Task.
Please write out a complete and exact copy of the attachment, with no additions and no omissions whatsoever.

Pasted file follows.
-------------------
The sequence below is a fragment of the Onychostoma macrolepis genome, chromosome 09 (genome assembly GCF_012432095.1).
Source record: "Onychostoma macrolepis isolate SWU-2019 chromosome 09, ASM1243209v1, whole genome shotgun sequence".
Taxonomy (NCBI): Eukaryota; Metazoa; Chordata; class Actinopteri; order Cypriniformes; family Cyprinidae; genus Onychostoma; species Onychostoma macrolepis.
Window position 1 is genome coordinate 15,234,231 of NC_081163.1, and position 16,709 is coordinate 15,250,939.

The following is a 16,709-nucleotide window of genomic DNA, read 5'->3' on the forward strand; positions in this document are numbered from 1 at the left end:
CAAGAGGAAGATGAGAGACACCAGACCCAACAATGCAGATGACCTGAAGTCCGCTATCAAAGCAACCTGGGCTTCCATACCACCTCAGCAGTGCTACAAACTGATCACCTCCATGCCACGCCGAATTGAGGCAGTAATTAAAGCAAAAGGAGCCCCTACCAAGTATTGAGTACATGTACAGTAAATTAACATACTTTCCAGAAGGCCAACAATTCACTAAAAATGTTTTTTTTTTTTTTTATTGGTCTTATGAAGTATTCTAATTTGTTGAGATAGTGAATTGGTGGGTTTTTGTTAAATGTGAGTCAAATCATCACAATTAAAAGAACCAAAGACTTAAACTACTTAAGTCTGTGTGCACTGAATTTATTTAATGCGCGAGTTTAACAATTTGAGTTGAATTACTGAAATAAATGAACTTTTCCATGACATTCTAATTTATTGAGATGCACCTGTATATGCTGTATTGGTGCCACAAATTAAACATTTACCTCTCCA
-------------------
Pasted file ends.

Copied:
The sequence below is a fragment of the Onychostoma macrolepis genome, chromosome 09 (genome assembly GCF_012432095.1).
Source record: "Onychostoma macrolepis isolate SWU-2019 chromosome 09, ASM1243209v1, whole genome shotgun sequence".
Taxonomy (NCBI): Eukaryota; Metazoa; Chordata; class Actinopteri; order Cypriniformes; family Cyprinidae; genus Onychostoma; species Onychostoma macrolepis.
Window position 1 is genome coordinate 15,234,231 of NC_081163.1, and position 16,709 is coordinate 15,250,939.

The following is a 16,709-nucleotide window of genomic DNA, read 5'->3' on the forward strand; positions in this document are numbered from 1 at the left end:
CAAGAGGAAGATGAGAGACACCAGACCCAACAATGCAGATGACCTGAAGTCCGCTATCAAAGCAACCTGGGCTTCCATACCACCTCAGCAGTGCTACAAACTGATCACCTCCATGCCACGCCGAATTGAGGCAGTAATTAAAGCAAAAGGAGCCCCTACCAAGTATTGAGTACATGTACAGTAAATTAACATACTTTCCAGAAGGCCAACAATTCACTAAAAATGTTTTTTTTTTTTTTTATTGGTCTTATGAAGTATTCTAATTTGTTGAGATAGTGAATTGGTGGGTTTTTGTTAAATGTGAGTCAAATCATCACAATTAAAAGAACCAAAGACTTAAACTACTTAAGTCTGTGTGCACTGAATTTATTTAATGCGCGAGTTTAACAATTTGAGTTGAATTACTGAAATAAATGAACTTTTCCATGACATTCTAATTTATTGAGATGCACCTGTATATGCTGTATTGGTGCCACAAATTAAACATTTACCTCTCCA